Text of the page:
A: A few things that you mentioned are really interesting to dig deeper into. The first is obviously Instagram versus TikTok, which we covered in one of the VinePair packages. One of the profiles everyone should read is a profile on the woman behind the account SpiritedLA. What she says is really fascinating. She makes beautiful cocktails. I think she’s probably one of the people making the best cocktails on TikTok. What she said, though, is that when she got on Instagram, she was very methodical about the formula. Like, “this is what you do. This is the lighting, this is how it has to look for it to do well in cocktail Instagram.” Wine people were doing the same thing, like, “This is how you have to talk about it here. These are the hashtags you have to use.” She has around 42,000 followers on Instagram. She said when she joined TikTok early in the pandemic, she was like: “I’m going to make really fun cocktail videos. I love fashion and I love dressing for the party. So I’m just going to wear really cool outfits that match the drink and I’m going to make the same drinks I’m making on Instagram.” She showed herself on Instagram, but not a lot — it was really the drink. She has this great personality that kind of comes off like she’s in the ’50s, almost like she has this really cool, classy air to her. She talks about a bygone era of cocktails, and she gives you the history and all that stuff. She has 243,000 followers on TikTok. She said she didn’t follow a formula or anything, she was just herself. I think that’s what’s been really fun about TikTok — a lot of people are able to be themselves and are just able to say, “This is what we do, and you either like it or you don’t.” One of these other accounts that we profile in the package is the account JonesnMann. And JonesnMann are a duo that are usually on YouTube together reviewing bourbons and other spirits. But on TikTok, only Mann wanted to do it. (And also, they refuse to give their first names. This is part of the characters they play. So it’s not that I don’t know their first names, they actually don’t even give them in the article.) So Mann was like, “We should be on TikTok.” He is super entertaining. His whole tagline is “drinkin’ the comments” and you tell him like a cocktail you’ve made and he’ll make it. He’ll also talk about spirits. If you say, “What do you think about Crown Apple?” He’ll talk about why he likes Crown Apple, or he’ll talk about Blanton’s. He’s this fun person that people like to watch. On the other side, when it comes to wine, I think, one, there hasn’t been a personality that’s burst out yet. I think that that’s going to be what it takes. Two, I think if someone’s going to be really successful as an influencer on tape talking about wine, I think they need to really watch what’s happening in one specific subset of #DrinkTok, which is the bourbon TikTok channel. The communities are similar in the fact that a lot of time they talk about wines, obviously, that you and I will never be able to find or try. They talk about Pappy. I’ve had Pappy once in my life, you and I’ve had 10 year. I’ll probably never have the 23. That is what they all talk about, in the way the wine people talk about DRC or Petrus, or other wines. But then they all love to talk about these finds that they get that are regionally specific. You would be amazed at how many bourbons people have that are regionally specific. They prop each other up, and they have certain people in the community who have become these personalities that are really engaging and fun, and help educate. One of the people — who I’ve just been waiting and waiting and waiting for someone in wine to be like – is this guy, Steve Higdon, who is 60 Second Bourbon Review, and he refers to himself as “the boomer of bourbon TikTok.” I think he’s just so down to earth and funny. People in the bourbon community love him because he feels like their dad. It’s mostly people who obviously are younger, but they have embraced him and he has tens of thousands, if not hundreds of thousands of followers. He’s one of the most popular, if not the most popular, person in the bourbon TikTok community, and everyone kind of defers to him. They’ll be like, “I know Steve said he liked this bourbon, but here’s my notes,” and it’s great. I think there is that opportunity for wine, it’s just figuring out who those personalities are that can feel approachable, and not “somm-y.” You can’t be somm-y, because it won’t work on Tiktok. In Instagram if you had a somm following, you could have other somms and people who want to be like somms following you and that would be fine. But because the algorithm on TikTok is so democratic in the way that it throws out your content and sees what people love, you have to be approachable, and you have to be providing content that people feel they can relate to. Or, you can create content people hate, which I’ve also seen go viral, but you don’t want people in your comments being like, “You’re the worst person. You’re such a jerk. No one wants to follow what you like to drink because you’re a snob about it.” I think that’s also interesting. So who knows, man? It’s a fun platform, for sure.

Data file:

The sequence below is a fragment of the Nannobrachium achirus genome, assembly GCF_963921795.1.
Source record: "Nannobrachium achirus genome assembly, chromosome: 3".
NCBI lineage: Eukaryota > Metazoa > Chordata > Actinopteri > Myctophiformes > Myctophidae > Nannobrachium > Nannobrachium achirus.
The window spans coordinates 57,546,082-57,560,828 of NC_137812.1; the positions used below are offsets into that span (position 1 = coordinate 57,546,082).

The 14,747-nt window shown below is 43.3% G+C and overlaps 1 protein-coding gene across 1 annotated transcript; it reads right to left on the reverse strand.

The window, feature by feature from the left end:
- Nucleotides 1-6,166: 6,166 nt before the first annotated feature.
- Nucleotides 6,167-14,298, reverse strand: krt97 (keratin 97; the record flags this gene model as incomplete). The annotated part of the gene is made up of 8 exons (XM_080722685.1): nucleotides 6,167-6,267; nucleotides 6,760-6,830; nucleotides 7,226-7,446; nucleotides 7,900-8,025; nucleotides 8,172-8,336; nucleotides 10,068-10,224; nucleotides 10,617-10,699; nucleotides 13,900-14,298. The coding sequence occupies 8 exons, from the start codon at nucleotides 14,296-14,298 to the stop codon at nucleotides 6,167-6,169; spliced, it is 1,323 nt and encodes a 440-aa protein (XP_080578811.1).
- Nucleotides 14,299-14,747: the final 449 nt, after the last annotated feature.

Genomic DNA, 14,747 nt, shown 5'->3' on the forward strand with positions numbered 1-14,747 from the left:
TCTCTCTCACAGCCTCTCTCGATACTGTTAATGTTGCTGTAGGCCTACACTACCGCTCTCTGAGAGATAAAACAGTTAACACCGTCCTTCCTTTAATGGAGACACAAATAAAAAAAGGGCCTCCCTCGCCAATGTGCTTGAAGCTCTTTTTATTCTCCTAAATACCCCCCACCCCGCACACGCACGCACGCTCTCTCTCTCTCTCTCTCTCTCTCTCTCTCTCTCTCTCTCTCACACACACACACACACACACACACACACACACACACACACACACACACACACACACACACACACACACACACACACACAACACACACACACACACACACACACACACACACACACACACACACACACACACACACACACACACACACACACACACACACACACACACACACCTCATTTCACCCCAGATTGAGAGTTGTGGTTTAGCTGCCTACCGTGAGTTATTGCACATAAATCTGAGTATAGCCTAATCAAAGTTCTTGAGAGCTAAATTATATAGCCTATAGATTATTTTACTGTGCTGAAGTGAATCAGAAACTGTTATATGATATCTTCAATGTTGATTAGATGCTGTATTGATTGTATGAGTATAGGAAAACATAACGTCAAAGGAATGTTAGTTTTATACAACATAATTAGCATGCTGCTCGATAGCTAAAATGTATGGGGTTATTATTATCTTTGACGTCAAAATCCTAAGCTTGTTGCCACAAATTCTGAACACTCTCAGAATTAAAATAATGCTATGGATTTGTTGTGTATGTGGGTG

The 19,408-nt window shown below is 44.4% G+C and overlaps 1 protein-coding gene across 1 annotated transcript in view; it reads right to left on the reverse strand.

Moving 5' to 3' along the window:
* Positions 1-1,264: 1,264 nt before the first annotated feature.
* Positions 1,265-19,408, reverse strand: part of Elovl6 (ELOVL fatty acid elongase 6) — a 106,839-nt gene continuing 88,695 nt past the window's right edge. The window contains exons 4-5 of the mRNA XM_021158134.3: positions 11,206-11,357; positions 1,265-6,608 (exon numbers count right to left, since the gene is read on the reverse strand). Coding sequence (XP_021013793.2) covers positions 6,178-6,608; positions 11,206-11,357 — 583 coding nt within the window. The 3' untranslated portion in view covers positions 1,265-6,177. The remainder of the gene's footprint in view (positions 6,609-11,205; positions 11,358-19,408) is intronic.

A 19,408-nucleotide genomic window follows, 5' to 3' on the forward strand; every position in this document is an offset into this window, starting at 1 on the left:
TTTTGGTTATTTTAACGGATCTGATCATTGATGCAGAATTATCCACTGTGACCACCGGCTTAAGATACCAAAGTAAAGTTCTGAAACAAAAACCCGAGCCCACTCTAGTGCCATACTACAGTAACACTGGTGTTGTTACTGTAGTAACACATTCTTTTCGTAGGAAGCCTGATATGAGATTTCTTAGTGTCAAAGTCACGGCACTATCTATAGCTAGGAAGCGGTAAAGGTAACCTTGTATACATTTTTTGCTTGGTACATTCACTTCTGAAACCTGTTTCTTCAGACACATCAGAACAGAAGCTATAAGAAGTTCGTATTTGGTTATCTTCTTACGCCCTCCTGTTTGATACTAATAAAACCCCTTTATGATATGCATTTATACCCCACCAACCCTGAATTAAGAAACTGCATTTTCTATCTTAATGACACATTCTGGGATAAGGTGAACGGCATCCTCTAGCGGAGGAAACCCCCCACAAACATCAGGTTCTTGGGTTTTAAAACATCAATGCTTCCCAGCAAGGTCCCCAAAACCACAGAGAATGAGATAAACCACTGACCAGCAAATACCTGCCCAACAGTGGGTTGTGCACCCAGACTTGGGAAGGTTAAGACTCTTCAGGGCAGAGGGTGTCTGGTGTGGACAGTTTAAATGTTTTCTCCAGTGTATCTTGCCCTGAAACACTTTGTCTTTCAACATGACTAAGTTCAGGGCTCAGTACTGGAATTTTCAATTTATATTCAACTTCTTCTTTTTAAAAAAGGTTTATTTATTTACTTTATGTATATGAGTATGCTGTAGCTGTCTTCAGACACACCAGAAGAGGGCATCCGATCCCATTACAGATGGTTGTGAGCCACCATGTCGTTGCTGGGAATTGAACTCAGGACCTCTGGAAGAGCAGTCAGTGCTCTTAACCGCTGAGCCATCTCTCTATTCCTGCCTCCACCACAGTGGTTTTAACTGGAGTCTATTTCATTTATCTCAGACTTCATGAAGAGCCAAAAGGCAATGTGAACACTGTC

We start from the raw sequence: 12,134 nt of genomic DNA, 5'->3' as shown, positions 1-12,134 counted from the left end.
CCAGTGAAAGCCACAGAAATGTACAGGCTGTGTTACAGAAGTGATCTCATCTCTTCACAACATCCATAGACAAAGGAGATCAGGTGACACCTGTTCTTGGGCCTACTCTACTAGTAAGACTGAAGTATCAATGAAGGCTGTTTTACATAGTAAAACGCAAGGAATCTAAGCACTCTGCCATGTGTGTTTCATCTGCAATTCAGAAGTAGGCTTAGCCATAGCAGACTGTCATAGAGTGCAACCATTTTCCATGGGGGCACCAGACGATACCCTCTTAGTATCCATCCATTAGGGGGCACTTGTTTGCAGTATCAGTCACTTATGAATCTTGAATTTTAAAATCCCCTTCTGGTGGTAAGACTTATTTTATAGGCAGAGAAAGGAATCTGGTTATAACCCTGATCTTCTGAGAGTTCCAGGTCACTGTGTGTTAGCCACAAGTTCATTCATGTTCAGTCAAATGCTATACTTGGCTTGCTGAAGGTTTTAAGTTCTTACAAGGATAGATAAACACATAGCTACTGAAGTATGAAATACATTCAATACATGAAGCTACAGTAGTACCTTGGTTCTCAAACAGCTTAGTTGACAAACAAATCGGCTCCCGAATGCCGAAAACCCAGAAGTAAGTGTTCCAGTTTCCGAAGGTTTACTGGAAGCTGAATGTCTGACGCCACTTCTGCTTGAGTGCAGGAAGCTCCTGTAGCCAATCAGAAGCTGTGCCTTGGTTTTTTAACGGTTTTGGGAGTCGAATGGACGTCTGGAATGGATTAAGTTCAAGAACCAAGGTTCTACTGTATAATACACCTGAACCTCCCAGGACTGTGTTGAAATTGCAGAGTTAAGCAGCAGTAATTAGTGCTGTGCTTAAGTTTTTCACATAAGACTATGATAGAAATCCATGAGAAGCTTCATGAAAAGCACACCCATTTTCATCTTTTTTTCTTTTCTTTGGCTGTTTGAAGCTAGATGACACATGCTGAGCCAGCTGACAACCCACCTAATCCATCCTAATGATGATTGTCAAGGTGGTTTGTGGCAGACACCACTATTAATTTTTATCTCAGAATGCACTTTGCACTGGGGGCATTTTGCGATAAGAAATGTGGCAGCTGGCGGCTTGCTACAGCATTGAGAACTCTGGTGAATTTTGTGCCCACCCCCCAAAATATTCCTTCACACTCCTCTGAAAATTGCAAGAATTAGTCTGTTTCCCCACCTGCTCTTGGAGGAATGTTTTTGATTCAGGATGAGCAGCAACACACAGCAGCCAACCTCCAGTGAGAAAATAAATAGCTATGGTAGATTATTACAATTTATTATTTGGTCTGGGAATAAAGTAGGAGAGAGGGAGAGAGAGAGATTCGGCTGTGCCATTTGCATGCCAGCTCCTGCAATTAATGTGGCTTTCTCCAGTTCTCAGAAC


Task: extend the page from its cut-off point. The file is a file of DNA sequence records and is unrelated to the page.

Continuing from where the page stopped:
Z: You make a really good point. I wanted to ask your opinion. With Instagram, it’s always felt to me like one of the things that is rewarded on that platform is a very specific visual aesthetic, right? Yes, we all know it. In the early days, it was the filters. Now, I would say it’s that, but it’s also just you want your pictures to look a certain way, whether you’re in them or not. And I wonder, my sense of TikTok — and you’re deeper in it than I am — is there is less of that, because it’s video, and not static to some extent. It is a thing where — maybe just because it’s newer and there isn’t as clear of a “here is how you get the most interaction on the platform” — I just wonder, does that also create space for drinks that are inherently less visually grabby? We all know that one of the things that’s true about what’s happened in drinks culture because of Instagram is (and in food culture too) is increased emphasis on visual appeal from the get-go. It’s why craft beer labels have moved the directions they’ve moved. All that kind of stuff. On TikTok, yes, the thing has to look good if you’re going to see it, but you’re never going to get the same quality. Most people don’t have the same quality lighting. It’s a video, so things are moving. In most cases, it’s always going to be a little bit less polished. I wonder if it does create space for people who are not going to be able to produce professional-quality photography at their house, and might not be able to produce professional-quality videography, either, but can be a professional-quality personality, I guess.